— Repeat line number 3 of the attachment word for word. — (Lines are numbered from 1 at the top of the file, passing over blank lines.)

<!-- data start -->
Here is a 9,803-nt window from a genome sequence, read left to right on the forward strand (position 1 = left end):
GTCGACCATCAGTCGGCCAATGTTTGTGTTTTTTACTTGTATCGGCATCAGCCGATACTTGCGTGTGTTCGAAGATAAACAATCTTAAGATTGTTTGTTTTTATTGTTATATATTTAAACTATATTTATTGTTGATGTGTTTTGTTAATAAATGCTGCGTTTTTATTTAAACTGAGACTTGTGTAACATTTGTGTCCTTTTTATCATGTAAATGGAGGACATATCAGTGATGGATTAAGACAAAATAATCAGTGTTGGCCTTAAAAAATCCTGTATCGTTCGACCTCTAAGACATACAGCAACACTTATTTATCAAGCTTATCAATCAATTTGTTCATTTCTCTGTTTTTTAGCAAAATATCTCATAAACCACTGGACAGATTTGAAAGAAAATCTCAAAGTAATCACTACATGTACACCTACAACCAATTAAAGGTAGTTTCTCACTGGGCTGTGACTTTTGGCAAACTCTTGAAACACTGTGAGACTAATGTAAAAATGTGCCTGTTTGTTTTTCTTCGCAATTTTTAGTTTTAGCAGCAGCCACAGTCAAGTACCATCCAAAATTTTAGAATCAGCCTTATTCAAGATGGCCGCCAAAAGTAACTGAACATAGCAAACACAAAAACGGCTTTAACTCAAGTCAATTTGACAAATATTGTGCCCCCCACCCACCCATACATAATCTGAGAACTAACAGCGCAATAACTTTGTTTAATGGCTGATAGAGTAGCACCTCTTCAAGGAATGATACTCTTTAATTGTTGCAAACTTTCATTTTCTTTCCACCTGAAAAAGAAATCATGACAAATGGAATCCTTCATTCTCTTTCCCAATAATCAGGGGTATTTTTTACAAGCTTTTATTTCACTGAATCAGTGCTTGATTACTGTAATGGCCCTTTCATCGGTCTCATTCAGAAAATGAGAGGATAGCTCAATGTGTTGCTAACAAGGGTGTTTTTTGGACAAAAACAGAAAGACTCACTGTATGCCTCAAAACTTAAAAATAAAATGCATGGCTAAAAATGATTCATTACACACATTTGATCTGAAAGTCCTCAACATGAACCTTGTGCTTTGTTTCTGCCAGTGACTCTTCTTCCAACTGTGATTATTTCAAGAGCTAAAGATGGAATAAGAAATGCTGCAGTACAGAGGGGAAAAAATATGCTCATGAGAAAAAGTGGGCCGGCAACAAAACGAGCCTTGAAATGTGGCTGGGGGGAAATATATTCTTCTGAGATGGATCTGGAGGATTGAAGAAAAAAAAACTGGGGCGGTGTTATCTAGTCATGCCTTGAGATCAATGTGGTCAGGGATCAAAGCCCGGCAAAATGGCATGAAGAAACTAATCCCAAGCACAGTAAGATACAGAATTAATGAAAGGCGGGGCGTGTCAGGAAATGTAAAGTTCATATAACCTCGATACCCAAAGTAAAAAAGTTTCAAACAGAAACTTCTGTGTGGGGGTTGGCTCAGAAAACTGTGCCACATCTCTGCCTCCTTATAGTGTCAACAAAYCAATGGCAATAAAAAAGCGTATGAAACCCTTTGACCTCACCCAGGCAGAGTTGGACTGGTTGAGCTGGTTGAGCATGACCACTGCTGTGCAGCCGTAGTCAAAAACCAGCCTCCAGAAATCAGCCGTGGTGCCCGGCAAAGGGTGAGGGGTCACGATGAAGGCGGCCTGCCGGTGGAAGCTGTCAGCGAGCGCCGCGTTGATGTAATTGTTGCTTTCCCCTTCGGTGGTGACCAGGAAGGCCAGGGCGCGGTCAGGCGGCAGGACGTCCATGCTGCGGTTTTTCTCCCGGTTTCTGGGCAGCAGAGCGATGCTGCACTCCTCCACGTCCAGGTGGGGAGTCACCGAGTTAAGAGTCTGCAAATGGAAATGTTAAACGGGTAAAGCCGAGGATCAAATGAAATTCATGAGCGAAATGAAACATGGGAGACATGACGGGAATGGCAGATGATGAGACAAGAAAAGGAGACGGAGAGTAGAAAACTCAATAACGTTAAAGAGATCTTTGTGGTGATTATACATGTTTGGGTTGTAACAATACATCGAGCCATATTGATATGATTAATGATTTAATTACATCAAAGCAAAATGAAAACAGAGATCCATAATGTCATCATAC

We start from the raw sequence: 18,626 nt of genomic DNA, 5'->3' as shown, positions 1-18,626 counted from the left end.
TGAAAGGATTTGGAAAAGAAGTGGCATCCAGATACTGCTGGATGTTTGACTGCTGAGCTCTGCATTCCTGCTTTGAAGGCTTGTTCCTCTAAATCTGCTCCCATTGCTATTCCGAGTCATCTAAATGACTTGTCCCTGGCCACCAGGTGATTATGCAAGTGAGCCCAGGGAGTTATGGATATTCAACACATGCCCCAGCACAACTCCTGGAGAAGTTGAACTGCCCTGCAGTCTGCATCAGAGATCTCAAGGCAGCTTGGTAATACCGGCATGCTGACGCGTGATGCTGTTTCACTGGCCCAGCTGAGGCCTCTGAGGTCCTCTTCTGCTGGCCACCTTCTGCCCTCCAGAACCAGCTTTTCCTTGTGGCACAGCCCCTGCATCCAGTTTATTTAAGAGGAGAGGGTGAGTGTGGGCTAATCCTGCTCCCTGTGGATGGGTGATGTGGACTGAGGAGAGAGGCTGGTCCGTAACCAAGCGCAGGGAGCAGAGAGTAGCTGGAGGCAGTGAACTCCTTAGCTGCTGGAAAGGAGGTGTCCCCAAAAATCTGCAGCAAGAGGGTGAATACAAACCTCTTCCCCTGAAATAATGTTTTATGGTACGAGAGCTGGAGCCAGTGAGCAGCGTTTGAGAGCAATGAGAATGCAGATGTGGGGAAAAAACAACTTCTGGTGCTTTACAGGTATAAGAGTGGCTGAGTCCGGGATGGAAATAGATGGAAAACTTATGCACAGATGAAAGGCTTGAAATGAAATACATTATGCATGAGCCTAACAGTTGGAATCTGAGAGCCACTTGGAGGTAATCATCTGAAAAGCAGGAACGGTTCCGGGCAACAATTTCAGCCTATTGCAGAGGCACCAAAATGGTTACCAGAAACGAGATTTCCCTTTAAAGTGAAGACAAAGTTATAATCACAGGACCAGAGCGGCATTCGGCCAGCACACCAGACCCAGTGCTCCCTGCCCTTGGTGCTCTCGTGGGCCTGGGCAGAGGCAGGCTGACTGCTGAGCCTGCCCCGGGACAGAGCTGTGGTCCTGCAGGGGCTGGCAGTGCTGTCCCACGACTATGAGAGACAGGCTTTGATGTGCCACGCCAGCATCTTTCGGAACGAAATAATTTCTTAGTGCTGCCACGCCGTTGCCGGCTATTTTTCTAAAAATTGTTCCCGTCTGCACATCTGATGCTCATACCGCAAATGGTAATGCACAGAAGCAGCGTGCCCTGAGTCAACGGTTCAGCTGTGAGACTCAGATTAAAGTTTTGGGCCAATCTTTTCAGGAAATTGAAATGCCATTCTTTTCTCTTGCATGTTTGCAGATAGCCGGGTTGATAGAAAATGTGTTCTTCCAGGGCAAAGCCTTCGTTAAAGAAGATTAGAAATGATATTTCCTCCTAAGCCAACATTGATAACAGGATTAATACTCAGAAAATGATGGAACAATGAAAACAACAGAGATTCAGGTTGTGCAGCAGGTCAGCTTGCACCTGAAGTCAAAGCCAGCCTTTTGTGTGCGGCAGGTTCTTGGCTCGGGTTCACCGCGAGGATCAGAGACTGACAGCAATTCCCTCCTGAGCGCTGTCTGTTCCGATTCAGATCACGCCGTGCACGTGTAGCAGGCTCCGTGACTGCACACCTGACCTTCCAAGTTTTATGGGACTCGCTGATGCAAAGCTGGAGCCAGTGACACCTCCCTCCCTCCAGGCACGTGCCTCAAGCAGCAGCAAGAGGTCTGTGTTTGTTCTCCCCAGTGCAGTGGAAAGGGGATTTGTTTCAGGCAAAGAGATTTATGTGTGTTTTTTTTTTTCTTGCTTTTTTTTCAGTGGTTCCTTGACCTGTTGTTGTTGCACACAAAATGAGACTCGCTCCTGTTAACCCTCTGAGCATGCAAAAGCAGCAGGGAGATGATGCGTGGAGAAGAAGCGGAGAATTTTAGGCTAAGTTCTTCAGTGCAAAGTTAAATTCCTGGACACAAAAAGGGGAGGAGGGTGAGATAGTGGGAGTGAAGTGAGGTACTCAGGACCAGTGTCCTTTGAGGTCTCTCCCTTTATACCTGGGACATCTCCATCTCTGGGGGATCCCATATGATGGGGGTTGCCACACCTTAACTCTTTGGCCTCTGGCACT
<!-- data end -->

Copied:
We start from the raw sequence: 18,626 nt of genomic DNA, 5'->3' as shown, positions 1-18,626 counted from the left end.